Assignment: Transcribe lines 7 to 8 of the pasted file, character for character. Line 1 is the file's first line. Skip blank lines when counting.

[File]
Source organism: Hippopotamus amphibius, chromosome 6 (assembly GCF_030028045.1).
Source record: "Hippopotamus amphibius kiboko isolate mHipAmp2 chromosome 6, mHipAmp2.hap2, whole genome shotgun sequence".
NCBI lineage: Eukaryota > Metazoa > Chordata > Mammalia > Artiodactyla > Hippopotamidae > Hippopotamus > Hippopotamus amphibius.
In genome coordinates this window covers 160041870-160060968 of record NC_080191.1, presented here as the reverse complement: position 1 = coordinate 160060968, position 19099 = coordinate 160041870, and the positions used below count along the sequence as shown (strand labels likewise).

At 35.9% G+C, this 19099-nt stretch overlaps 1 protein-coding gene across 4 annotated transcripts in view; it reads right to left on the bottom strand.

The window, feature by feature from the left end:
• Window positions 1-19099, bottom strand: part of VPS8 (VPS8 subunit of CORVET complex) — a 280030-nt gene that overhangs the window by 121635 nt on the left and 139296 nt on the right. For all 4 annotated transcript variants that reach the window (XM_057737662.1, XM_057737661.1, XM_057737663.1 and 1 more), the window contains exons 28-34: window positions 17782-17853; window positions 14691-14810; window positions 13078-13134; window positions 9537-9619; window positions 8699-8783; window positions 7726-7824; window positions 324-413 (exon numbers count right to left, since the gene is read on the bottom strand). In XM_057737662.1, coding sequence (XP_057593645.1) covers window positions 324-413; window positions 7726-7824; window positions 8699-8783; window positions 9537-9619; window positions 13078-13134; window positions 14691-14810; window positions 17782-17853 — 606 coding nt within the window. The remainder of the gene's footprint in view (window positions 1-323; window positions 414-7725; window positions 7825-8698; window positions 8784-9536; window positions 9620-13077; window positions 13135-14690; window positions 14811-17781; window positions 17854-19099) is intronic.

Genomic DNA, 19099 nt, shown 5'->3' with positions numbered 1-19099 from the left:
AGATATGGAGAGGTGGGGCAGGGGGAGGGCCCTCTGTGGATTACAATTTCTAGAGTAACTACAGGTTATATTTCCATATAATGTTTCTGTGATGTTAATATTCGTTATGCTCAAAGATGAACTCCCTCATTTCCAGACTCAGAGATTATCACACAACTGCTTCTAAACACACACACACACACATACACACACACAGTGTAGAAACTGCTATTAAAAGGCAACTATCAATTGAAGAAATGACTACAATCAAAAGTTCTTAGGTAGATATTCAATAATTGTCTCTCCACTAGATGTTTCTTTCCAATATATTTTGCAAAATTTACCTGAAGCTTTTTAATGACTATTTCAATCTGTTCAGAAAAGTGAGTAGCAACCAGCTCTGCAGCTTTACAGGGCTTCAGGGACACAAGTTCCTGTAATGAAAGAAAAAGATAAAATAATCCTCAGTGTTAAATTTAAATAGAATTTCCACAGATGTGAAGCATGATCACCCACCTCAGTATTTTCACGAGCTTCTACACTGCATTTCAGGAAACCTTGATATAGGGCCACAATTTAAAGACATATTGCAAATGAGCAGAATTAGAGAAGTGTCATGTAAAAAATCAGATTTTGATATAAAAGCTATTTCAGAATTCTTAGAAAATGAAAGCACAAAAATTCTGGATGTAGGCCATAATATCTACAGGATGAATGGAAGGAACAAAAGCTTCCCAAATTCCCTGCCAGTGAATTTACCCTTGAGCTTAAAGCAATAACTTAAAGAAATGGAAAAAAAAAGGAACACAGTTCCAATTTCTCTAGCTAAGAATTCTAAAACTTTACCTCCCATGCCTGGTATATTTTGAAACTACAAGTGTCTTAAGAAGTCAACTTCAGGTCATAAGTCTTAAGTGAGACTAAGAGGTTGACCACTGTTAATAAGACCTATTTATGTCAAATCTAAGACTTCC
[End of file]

• Window positions 1-19099, bottom strand: part of VPS8 (VPS8 subunit of CORVET complex) — a 280030-nt gene that overhangs the window by 121635 nt on the left and 139296 nt on the right. For all 4 annotated transcript variants that reach the window (XM_057737662.1, XM_057737661.1, XM_057737663.1 and 1 more), the window contains exons 28-34: window positions 17782-17853; window positions 14691-14810; window positions 13078-13134; window positions 9537-9619; window positions 8699-8783; window positions 7726-7824; window positions 324-413 (exon numbers count right to left, since the gene is read on the bottom strand). In XM_057737662.1, coding sequence (XP_057593645.1) covers window positions 324-413; window positions 7726-7824; window positions 8699-8783; window positions 9537-9619; window positions 13078-13134; window positions 14691-14810; window positions 17782-17853 — 606 coding nt within the window. The remainder of the gene's footprint in view (window positions 1-323; window positions 414-7725; window positions 7825-8698; window positions 8784-9536; window positions 9620-13077; window positions 13135-14690; window positions 14811-17781; window positions 17854-19099) is intronic.

Genomic DNA, 19099 nt, shown 5'->3' with positions numbered 1-19099 from the left: